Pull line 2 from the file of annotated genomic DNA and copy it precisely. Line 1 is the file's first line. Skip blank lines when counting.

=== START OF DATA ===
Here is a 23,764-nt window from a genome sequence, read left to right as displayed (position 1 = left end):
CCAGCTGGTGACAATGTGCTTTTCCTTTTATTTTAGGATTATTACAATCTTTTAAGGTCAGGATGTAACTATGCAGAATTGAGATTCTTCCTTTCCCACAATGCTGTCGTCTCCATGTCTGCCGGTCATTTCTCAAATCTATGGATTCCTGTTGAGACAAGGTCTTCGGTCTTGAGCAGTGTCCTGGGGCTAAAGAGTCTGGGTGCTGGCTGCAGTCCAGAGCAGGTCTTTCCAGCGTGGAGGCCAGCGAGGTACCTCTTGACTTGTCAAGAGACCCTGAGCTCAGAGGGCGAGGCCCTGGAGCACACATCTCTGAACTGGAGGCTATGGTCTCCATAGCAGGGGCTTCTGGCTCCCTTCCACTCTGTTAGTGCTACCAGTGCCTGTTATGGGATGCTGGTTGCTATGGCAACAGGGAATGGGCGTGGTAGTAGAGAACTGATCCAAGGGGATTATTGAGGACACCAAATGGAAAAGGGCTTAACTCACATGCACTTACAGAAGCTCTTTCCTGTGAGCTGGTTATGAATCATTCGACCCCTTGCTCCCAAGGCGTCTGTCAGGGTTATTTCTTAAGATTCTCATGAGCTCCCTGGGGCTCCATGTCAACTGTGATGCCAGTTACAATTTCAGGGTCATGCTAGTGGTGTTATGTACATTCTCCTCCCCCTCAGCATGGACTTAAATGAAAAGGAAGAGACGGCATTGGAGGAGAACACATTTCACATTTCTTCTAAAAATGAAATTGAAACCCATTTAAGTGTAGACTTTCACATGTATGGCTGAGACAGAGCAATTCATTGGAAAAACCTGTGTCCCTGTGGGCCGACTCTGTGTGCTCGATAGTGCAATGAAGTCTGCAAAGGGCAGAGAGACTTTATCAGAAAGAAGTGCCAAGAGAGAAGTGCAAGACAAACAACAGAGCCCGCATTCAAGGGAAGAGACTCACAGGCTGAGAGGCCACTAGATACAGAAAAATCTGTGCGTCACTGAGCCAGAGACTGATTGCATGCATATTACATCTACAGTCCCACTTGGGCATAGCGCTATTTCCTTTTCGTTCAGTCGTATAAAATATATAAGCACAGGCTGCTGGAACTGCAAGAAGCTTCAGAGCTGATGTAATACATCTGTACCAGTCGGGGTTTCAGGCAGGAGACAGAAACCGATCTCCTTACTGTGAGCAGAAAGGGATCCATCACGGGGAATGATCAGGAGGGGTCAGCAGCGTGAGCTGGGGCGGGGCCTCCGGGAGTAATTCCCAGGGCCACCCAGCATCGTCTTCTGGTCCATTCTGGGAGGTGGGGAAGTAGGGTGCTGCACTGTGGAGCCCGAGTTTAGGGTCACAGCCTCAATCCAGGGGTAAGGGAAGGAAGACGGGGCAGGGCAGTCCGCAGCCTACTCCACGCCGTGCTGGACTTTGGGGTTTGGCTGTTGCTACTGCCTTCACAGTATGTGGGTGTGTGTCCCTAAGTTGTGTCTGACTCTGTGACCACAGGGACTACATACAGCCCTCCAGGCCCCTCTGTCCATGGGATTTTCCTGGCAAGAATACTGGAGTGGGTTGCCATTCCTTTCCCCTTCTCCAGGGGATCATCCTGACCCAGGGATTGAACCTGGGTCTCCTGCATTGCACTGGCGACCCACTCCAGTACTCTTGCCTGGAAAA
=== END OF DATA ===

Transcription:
CCAGCTGGTGACAATGTGCTTTTCCTTTTATTTTAGGATTATTACAATCTTTTAAGGTCAGGATGTAACTATGCAGAATTGAGATTCTTCCTTTCCCACAATGCTGTCGTCTCCATGTCTGCCGGTCATTTCTCAAATCTATGGATTCCTGTTGAGACAAGGTCTTCGGTCTTGAGCAGTGTCCTGGGGCTAAAGAGTCTGGGTGCTGGCTGCAGTCCAGAGCAGGTCTTTCCAGCGTGGAGGCCAGCGAGGTACCTCTTGACTTGTCAAGAGACCCTGAGCTCAGAGGGCGAGGCCCTGGAGCACACATCTCTGAACTGGAGGCTATGGTCTCCATAGCAGGGGCTTCTGGCTCCCTTCCACTCTGTTAGTGCTACCAGTGCCTGTTATGGGATGCTGGTTGCTATGGCAACAGGGAATGGGCGTGGTAGTAGAGAACTGATCCAAGGGGATTATTGAGGACACCAAATGGAAAAGGGCTTAACTCACATGCACTTACAGAAGCTCTTTCCTGTGAGCTGGTTATGAATCATTCGACCCCTTGCTCCCAAGGCGTCTGTCAGGGTTATTTCTTAAGATTCTCATGAGCTCCCTGGGGCTCCATGTCAACTGTGATGCCAGTTACAATTTCAGGGTCATGCTAGTGGTGTTATGTACATTCTCCTCCCCCTCAGCATGGACTTAAATGAAAAGGAAGAGACGGCATTGGAGGAGAACACATTTCACATTTCTTCTAAAAATGAAATTGAAACCCATTTAAGTGTAGACTTTCACATGTATGGCTGAGACAGAGCAATTCATTGGAAAAACCTGTGTCCCTGTGGGCCGACTCTGTGTGCTCGATAGTGCAATGAAGTCTGCAAAGGGCAGAGAGACTTTATCAGAAAGAAGTGCCAAGAGAGAAGTGCAAGACAAACAACAGAGCCCGCATTCAAGGGAAGAGACTCACAGGCTGAGAGGCCACTAGATACAGAAAAATCTGTGCGTCACTGAGCCAGAGACTGATTGCATGCATATTACATCTACAGTCCCACTTGGGCATAGCGCTATTTCCTTTTCGTTCAGTCGTATAAAATATATAAGCACAGGCTGCTGGAACTGCAAGAAGCTTCAGAGCTGATGTAATACATCTGTACCAGTCGGGGTTTCAGGCAGGAGACAGAAACCGATCTCCTTACTGTGAGCAGAAAGGGATCCATCACGGGGAATGATCAGGAGGGGTCAGCAGCGTGAGCTGGGGCGGGGCCTCCGGGAGTAATTCCCAGGGCCACCCAGCATCGTCTTCTGGTCCATTCTGGGAGGTGGGGAAGTAGGGTGCTGCACTGTGGAGCCCGAGTTTAGGGTCACAGCCTCAATCCAGGGGTAAGGGAAGGAAGACGGGGCAGGGCAGTCCGCAGCCTACTCCACGCCGTGCTGGACTTTGGGGTTTGGCTGTTGCTACTGCCTTCACAGTATGTGGGTGTGTGTCCCTAAGTTGTGTCTGACTCTGTGACCACAGGGACTACATACAGCCCTCCAGGCCCCTCTGTCCATGGGATTTTCCTGGCAAGAATACTGGAGTGGGTTGCCATTCCTTTCCCCTTCTCCAGGGGATCATCCTGACCCAGGGATTGAACCTGGGTCTCCTGCATTGCACTGGCGACCCACTCCAGTACTCTTGCCTGGAAAA